Haiti insecurity mounts
Port-au-Prince - Haiti's vulnerable quake victims faced rising insecurity on Thursday with criminals raping women in camps and violence erupting during handouts of sparse foreign aid, officials warned.
But a ray of hope penetrated the gloom as doctors marvelled at how a 16-year-old girl who was pulled from the rubble of the capital a day earlier managed to survive 15 days buried alive without any food or water.
With aid still only trickling in despite a vast international relief effort launched after the January 12 quake, hundreds of thousands of homeless people in tent camps are not only short of food but also at risk from rising crime.
"Only Jesus Christ is watching over us," said Mariana Merise, 40, who lives in a camp by the crumpled National Palace that residents said was plagued by gangs stealing their meagre possessions.
Because of the lack of electricity in Port-au-Prince, "bandits are taking advantage to harass and rape women and young girls under the tents", national police chief Mario Andresol said.
Thousands of prisoners who escaped from the main jail on the night of the 7.0-magnitude quake are "running wild" and the police force is stretched to cope as hundreds of its members were dead or missing, he said.
The deputy head of the UN mission in Haiti, Anthony Banbury, told AFP that desperate survivors waiting in line for aid were sometimes turning violent.
More needs to be done
While the influx of aid was vital after the quake, which killed around 170 000 people, "at the same it can be a source of insecurity because it attracts big crowds and there can be disorder around food distribution".
Speaking in Jacmel, a ruined resort town outside Port-au-Prince, Banbury said it was "absolutely necessary that we get enough food, enough water, enough shelter for the people, and enough security".
"I don't think any of us are anywhere near being close to being satisfied, because so much more needs to be done," he added.
In a symbol of Haitian resilience, rescuers said quake survivor Darlene Etienne was severely dehydrated but stable on board a French hospital ship after rescuers dragged her from under a collapsed house on Wednesday.
"I am incapable of explaining it medically, but she told me this morning that she didn't eat anything, didn't drink anything," said Evelyne Lambert, the chief doctor on the Siroco, which is docked off Haiti's coast.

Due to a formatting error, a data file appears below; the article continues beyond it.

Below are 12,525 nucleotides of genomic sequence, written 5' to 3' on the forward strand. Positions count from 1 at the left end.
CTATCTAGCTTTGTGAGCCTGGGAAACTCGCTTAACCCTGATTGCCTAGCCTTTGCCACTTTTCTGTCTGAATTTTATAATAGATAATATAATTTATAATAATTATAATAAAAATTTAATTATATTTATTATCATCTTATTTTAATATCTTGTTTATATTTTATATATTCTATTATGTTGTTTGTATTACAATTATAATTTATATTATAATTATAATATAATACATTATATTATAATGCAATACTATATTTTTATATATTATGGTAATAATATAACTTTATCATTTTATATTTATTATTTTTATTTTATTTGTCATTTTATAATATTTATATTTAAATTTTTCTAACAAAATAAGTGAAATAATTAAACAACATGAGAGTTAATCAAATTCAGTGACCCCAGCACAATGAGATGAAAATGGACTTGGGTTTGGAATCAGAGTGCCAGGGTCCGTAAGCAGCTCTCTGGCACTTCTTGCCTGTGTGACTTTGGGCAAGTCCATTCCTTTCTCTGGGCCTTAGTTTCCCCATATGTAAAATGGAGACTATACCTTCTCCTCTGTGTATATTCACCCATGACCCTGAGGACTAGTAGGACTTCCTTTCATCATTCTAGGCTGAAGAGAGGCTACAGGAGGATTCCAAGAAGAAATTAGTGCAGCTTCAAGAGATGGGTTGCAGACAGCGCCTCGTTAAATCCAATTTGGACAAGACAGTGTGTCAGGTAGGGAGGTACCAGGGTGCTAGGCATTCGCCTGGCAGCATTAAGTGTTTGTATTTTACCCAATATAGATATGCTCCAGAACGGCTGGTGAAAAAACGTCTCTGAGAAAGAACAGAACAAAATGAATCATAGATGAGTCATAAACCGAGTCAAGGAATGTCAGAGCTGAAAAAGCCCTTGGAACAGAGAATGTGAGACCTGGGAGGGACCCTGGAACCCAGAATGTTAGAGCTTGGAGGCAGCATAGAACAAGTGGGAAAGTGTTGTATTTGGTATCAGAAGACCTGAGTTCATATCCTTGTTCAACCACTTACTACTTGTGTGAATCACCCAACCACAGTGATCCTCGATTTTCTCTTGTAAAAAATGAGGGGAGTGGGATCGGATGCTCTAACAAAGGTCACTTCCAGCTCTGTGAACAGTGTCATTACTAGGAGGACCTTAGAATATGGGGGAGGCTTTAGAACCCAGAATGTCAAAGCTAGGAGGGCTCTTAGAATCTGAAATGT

Neighbours alerted rescuers after hearing her cries. Doctors feared her heart might stop because she was so weakened by her ordeal, the longest of any Haitian survivor so far.
"To my knowledge, she is one of the most extreme cases of survival," added Colonel Michel Orcel, who runs the French field hospital in Port-au-Prince.
At the World Economic Forum in Davos, former US president Bill Clinton made an emotional speech to global political and business leaders urging them to help the poorest nation in the Americas "rise from the ashes".
"They need to be helped through this hideous natural disaster," said Clinton, a UN special envoy for Haiti, as he kicked off an initiative to get private sector help for the country.
International aid pledges and funding for Haiti topped $2bn on Thursday, the United Nations said, but the task of getting the country back on its feet remains huge.
More than three-quarters of Port-au-Prince has been destroyed and will need rebuilding, UN deputy special envoy Paul Farmer told a US Senate committee.
Scavengers continue to pillage materials to build shelter, clambering over the foul-smelling ruins where countless bodies are buried despite police efforts to chase off the looters.
The start of hurricane season in May could make the situation in Haiti even worse, with around 200 000 families without a roof, warned Margareta Wahlstrom, the UN representative for disaster risk reduction.
In a setback, the US military said engineers would need eight to 10 weeks to repair one of the two main piers at the capital's crucial port after aftershocks knocked it out of operation shortly after it was repaired.
The United States has spearheaded relief efforts, sending in 20 000 troops, 23 ships and more than 90 aircraft to help deliver aid and medical care to survivors, said General Douglas Fraser, head of the US Southern Command.